Pouring New Wines in Old Wineskins
State Capture, Contestations and Conflicting Understanding of the Paralegalism in Kenya with the Advent of the Legal Aid Act 2016
Keywords:Paralegalism, access to justice, legal empowerment, power, formalization, recognition, state capture
Community paralegals have played a critical role in promoting access to justice for indigent communities in Kenya. Civil society organizations such as Kituo cha Sheria-Legal Advice Centre pioneered the use of the paralegal approach. Paralegals live within the communities that they serve. They respond swiftly to injustices at grassroots levels. Since the inception of the movement in 1973, paralegals have been trained, mentored and supported by civic actors. With time, the movement organically grew establishing informal structures for improved coordination, support, capacity building and outreach. Community and or Social Justice Centres were founded to operate as “first-aid legal centres” in informal settlements, urban, peri-urban and rural areas. Despite their interventions, community paralegals were not legally recognized. They operated in a legal vacuum and were illegitimate legal aid providers. Sustained advocacy resulted in the enactment of the Legal Aid Act 2016, which recognized paralegals viewed as legal aid service providers. The Legal Aid Act has however redefined the concept of paralegalism shrouding it with restrictions and regulations that threaten the historical gains made towards legal empowerment. The article explores the contestations of paralegalism as it has been known before the Legal Aid Act 2016 and the consequences of formalization and legal recognition.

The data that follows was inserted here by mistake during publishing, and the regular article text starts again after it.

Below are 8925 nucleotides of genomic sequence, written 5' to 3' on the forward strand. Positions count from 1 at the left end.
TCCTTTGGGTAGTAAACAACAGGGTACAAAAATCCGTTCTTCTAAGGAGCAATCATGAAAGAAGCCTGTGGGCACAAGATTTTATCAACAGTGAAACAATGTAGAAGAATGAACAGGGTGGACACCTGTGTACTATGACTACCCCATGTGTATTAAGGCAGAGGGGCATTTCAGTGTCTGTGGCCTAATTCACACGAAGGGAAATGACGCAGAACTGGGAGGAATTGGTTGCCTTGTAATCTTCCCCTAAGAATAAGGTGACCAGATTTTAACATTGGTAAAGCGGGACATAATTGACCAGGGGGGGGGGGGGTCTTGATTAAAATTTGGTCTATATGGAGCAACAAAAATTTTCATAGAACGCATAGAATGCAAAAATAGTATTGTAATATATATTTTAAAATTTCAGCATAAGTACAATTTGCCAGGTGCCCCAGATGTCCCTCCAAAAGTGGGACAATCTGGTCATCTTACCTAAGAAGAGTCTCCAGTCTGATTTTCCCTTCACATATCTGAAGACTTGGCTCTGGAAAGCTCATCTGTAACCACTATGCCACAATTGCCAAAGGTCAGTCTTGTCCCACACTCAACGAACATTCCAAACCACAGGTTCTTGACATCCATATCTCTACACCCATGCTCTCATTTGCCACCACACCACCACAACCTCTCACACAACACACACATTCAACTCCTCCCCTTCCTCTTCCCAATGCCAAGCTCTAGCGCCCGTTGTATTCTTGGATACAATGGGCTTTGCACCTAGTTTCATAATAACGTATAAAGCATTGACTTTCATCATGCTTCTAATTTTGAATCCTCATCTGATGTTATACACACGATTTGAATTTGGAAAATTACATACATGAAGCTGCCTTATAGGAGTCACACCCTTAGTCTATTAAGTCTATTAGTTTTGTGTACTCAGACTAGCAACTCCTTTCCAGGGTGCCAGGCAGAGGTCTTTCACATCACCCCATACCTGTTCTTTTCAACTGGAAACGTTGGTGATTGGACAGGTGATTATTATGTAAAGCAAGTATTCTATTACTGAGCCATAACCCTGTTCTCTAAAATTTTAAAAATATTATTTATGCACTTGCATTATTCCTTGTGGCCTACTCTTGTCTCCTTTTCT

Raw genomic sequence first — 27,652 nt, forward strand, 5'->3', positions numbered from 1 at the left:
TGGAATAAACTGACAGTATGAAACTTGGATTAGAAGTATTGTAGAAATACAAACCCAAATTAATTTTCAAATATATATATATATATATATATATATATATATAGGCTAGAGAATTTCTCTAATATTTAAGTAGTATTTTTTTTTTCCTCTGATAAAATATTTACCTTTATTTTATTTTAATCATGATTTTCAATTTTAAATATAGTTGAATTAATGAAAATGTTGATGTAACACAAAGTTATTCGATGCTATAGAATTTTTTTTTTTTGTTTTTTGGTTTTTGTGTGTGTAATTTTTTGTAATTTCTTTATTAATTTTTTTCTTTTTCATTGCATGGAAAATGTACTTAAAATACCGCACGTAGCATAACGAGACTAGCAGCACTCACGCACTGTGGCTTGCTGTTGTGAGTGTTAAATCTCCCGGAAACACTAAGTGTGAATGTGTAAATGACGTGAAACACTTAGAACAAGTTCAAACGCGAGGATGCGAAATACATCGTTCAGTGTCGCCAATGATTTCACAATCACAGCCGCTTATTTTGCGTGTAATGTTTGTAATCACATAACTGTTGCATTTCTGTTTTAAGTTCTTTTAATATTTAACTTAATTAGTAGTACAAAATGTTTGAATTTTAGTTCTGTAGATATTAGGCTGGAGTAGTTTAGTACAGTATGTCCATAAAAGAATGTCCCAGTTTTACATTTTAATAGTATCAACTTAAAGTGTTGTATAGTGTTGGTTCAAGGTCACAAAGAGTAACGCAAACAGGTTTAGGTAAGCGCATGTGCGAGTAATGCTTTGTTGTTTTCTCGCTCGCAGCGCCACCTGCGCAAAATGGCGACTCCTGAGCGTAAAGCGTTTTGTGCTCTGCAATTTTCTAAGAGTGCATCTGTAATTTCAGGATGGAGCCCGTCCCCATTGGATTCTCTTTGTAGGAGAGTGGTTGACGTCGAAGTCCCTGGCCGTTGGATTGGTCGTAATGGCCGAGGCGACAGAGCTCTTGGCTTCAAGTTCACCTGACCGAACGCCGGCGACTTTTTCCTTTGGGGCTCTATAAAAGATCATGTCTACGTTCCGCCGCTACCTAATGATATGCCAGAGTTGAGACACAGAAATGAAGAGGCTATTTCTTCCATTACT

- 30-07-2021 (2)
- 01-06-2021 (1)
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